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A

SKETCH

OF

MODERN FRANCE.

LETTER I.

I

My dear Madam,

Calais, Oct. 24, 1796.

T has been obferved that "there is

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scarcely any mind fo fluggish as not "to feel a certain degree of rapture at the

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thought of travelling;" and if under ordinary circumftances we have an eagerness to vifit and explore foreign scenes and manners, you may judge how much my curiofity was ftimulated by the expectation

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pectation of feeing France in these times. I fat my feet on this fhore, peopled by millions hoftile to my native country, with fome trepidation; but this was a sensation which yielded to ardor for novelty, and to the defire excited in my mind of tracing the effects of one of the greatest political changes which the world has ever expcrienced. It was referved for the conclufion of the eighteenth century, to exhibit a great and powerful people, in the heart of enlightened Europe, who had been celebrated for their attachment to monarchy, and were proud of the fplendor of their civil and religious inftitutions, on a fudden, almoft, to change their veneration for all that was old and eftablished, into a rage for fomething entirely new;-to effect a total fubverfion of their government and religion; to refolve themselves into almost a ftate of nature, and from this ftate to form for themfelves a fyftem of government wholly unlike the preceding.

What

What are termed Revolutions in the hif tories of other countries, are but mild alterations compared with what the country in which I am now writing has experienced. That event which we call the Revolution, when speaking of our own country and hiftory, operated no violent and convulfive change. It affected none of the great principles of the conftitution; it neither annihilated the monarchy, the aristocracy, nor the church; it invaded the property of no order of men, nor did it abolish any of our civil ufages and inftitutions. But what is called the French Revolution has had the effect of an earthquake on fociety; it has shook and fubverted every thing to the very foundation; it has not "left one flone upon an"other" of the old government. This is completely in ruins, and the actors in this drama of change are labouring to erect a ftructure, bearing no refemblance to what once occupied its place.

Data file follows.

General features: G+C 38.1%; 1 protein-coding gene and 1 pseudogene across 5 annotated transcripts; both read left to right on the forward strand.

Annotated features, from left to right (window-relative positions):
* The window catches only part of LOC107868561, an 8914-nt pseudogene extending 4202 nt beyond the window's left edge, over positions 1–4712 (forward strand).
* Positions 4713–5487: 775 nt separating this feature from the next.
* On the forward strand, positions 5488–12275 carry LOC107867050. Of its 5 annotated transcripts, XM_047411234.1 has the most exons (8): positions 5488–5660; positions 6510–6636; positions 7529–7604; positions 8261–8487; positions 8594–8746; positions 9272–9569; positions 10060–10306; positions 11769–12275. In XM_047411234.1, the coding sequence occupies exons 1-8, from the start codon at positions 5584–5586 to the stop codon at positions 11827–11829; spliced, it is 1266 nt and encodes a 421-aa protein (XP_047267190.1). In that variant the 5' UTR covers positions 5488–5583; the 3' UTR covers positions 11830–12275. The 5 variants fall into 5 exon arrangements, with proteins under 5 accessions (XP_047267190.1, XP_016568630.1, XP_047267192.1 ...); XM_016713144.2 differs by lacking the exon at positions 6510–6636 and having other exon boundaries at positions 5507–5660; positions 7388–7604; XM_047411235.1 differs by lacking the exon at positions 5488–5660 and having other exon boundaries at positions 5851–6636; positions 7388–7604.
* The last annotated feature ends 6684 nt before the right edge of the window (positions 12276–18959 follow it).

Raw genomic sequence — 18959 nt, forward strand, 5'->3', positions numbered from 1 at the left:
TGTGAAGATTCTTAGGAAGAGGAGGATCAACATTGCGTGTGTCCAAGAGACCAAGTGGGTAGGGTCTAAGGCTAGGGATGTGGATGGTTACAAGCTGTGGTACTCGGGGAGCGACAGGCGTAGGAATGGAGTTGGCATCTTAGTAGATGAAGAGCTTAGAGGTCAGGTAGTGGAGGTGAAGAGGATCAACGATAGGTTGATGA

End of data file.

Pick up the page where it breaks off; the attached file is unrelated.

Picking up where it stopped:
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The effects of this convulfion, and new order of things, I fhall now have an opportunity of beholding; and be assured, Madam, that you will have from me, as often as I can write, a faithful, though I cannot promise you an elegant narration. If my letters have any value, it will be from their containing facts. not to be a lying traveller. juryman, I confider myself bound to "make "a true prefentment of things as they fhall

I am refolved

Like a grand

come to my knowledge." I will endeavour that neither hatred for the French, nor love for the English, shall keep me from seeing and relating the truth. You must remember, however, that Truth is not a lady of the most easy access, and that in our fituation there may be times when we may be unable to push ourselves even into her antichamber.

Having thus developed my fenfations, and explained the principle on which I have commenced my journal, I proceed to acquaint

acquaint you with the particulars of our voyage, and with the firft fcenes that prefented themselves to our aftonished fight.

We failed from Dover on one of the finest mornings in October, with a fair wind. The cliffs of dear, dear Albion fast retired from our view, while thofe of France as rapidly fwelled on the fight. In a few hours we approached Calais. As the veffel was preparing to enter this Gallic port, B. and myself were aroused from a ftate of ftupidity, which the motion of the ship had occafioned, by a violent noise, proceeding, as we foon found, from a boat of no inconfiderable fize, filled with failors and foldiers, who making the best of their way towards us, immediately boarded the veffel, the former going to the helm, the latter, with fixed bayonets, taking poffeffion of the ship.

Judge of my alarm; for I fancied that we had fallen into the hands of fome miferable privateer. Soon, however, were my fears diffipated. I found that the foldiers,

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